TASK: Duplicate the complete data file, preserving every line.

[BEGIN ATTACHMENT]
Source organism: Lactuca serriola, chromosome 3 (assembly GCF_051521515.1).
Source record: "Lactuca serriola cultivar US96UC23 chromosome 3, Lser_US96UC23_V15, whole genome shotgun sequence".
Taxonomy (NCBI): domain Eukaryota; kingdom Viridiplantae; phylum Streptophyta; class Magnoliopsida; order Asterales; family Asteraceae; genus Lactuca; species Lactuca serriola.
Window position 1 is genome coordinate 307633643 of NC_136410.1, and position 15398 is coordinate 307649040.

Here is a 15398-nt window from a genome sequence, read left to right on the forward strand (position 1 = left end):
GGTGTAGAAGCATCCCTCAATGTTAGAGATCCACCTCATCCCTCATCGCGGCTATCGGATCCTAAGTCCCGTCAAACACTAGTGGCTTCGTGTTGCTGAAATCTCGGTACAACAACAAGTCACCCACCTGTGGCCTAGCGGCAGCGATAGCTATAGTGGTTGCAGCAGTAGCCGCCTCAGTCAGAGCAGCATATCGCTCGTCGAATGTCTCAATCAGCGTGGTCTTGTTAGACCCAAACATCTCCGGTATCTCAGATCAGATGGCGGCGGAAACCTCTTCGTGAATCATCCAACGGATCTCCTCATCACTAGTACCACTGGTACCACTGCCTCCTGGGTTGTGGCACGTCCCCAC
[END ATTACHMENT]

Source organism: Lactuca serriola, chromosome 3 (assembly GCF_051521515.1).
Source record: "Lactuca serriola cultivar US96UC23 chromosome 3, Lser_US96UC23_V15, whole genome shotgun sequence".
Taxonomy (NCBI): domain Eukaryota; kingdom Viridiplantae; phylum Streptophyta; class Magnoliopsida; order Asterales; family Asteraceae; genus Lactuca; species Lactuca serriola.
Window position 1 is genome coordinate 307633643 of NC_136410.1, and position 15398 is coordinate 307649040.

Here is a 15398-nt window from a genome sequence, read left to right on the forward strand (position 1 = left end):
GGTGTAGAAGCATCCCTCAATGTTAGAGATCCACCTCATCCCTCATCGCGGCTATCGGATCCTAAGTCCCGTCAAACACTAGTGGCTTCGTGTTGCTGAAATCTCGGTACAACAACAAGTCACCCACCTGTGGCCTAGCGGCAGCGATAGCTATAGTGGTTGCAGCAGTAGCCGCCTCAGTCAGAGCAGCATATCGCTCGTCGAATGTCTCAATCAGCGTGGTCTTGTTAGACCCAAACATCTCCGGTATCTCAGATCAGATGGCGGCGGAAACCTCTTCGTGAATCATCCAACGGATCTCCTCATCACTAGTACCACTGGTACCACTGCCTCCTGGGTTGTGGCACGTCCCCAC